Floods of Schuyler County

Cover Image:
Corner of Seventh and Franklin Streets, flooded
Corner of Seventh and Franklin Streets, Watkins Glen, 1935 - Image Source

Collection Facts

Dates of Original:

Historical Context

Known as “The Finger Lakes Flood,” major flooding affected much of central New York and northern Pennsylvania in July 1935. Devastation was evident in a wide region between the Catskills Mountains and Hornell, from the Pennsylvania border to the Mohawk Valley.  In Schuyler County, one source reported twelve inches of rain fell on the upper Meads Creek watershed in just nine hours. 

The Albany Evening News summarized the flood in their yearly review on December 26, 1935:  "As headlines that flashed across front pages in 1935 recede into memory with the passing year, one New York State news story stands out above all others -- the disastrous July flood in the Southern Tier.  Greatest news event of the year, it was also one of the biggest stories in Empire State history."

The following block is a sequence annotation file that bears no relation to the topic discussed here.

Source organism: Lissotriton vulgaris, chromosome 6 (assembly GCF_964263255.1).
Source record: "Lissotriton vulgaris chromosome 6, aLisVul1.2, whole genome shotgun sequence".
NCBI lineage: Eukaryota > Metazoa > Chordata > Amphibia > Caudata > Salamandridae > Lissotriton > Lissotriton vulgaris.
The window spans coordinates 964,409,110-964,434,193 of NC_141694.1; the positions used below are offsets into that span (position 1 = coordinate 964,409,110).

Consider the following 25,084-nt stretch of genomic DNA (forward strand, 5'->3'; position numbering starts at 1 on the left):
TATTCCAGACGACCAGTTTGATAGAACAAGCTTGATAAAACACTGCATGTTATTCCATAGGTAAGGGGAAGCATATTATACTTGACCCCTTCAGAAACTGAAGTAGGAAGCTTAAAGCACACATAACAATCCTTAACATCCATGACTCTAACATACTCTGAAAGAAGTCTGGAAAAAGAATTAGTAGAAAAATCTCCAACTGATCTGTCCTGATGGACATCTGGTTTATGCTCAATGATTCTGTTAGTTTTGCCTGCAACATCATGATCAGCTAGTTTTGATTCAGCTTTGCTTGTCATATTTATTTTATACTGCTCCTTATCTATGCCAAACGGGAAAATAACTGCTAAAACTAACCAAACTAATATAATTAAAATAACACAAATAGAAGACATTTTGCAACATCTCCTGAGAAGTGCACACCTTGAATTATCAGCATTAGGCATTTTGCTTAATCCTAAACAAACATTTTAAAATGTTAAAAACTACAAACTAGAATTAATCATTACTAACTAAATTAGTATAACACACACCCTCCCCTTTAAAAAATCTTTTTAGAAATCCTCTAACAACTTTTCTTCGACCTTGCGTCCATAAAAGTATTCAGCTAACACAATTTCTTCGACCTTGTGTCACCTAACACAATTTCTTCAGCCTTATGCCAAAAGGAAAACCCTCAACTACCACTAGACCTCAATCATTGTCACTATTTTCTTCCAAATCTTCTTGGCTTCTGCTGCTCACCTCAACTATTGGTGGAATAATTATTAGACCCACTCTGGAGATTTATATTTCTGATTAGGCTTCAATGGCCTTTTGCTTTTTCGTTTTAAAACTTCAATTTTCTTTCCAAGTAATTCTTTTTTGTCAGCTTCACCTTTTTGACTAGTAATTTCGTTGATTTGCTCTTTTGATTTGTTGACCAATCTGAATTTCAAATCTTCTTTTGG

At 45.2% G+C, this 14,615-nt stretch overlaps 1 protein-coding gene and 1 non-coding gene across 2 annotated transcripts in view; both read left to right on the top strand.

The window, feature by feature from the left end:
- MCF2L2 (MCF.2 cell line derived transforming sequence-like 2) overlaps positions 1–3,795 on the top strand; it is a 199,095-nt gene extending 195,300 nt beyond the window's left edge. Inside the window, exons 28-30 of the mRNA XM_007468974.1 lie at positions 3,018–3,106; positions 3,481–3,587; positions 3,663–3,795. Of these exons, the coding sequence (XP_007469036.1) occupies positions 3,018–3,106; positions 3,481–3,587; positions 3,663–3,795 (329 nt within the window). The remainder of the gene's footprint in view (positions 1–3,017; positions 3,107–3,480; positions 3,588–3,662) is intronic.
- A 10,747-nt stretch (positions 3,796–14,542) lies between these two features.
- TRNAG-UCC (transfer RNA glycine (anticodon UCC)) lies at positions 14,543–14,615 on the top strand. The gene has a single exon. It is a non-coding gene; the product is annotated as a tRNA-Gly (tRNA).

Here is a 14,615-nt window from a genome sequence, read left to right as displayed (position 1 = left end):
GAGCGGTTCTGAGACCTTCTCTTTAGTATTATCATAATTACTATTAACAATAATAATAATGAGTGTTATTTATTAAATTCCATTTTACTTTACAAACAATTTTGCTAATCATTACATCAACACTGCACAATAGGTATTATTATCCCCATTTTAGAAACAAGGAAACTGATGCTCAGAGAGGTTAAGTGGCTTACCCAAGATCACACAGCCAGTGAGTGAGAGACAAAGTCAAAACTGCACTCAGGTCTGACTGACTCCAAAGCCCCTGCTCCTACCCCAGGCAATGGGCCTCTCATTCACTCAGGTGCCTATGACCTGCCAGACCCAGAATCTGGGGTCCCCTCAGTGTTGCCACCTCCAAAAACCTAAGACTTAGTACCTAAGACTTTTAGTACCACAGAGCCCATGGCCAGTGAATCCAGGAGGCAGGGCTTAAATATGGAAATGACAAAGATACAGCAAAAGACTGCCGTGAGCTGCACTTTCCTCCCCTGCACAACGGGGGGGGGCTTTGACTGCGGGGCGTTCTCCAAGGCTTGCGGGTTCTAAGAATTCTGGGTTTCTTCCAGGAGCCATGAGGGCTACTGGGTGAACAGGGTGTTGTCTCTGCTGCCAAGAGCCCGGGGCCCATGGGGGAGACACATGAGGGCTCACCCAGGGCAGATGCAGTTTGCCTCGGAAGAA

One person in Schuyler County died from the 1935 flood.

Local leaders and politicians petitioned the US Army Corps of Engineers and the federal government for increased flood control measures.  These efforts may have been to thank for Schuyler County's relatively minor damage in the severe 1972 flooding caused by Hurricane Agnes.  There was quite a bit of damage in 1972, about $1 million dollar's worth, but nothing compared to the 1935 flooding of Schuyler County or what Corning and Elmira faced in 1972.


Scope of Collection

The majority of this collection is comprised of photographs from the 1935 flood.  There is also a set of correspondence between the mayor of Watkins Glen and other politicians about getting flood control measures put in place in the 1940s and 1950s.  

Special Content:

This collection was supported with federal American Rescue Plan Act (ARPA) funds allocated to the New York State Library by the Institute of Museum and Library Services (IMLS).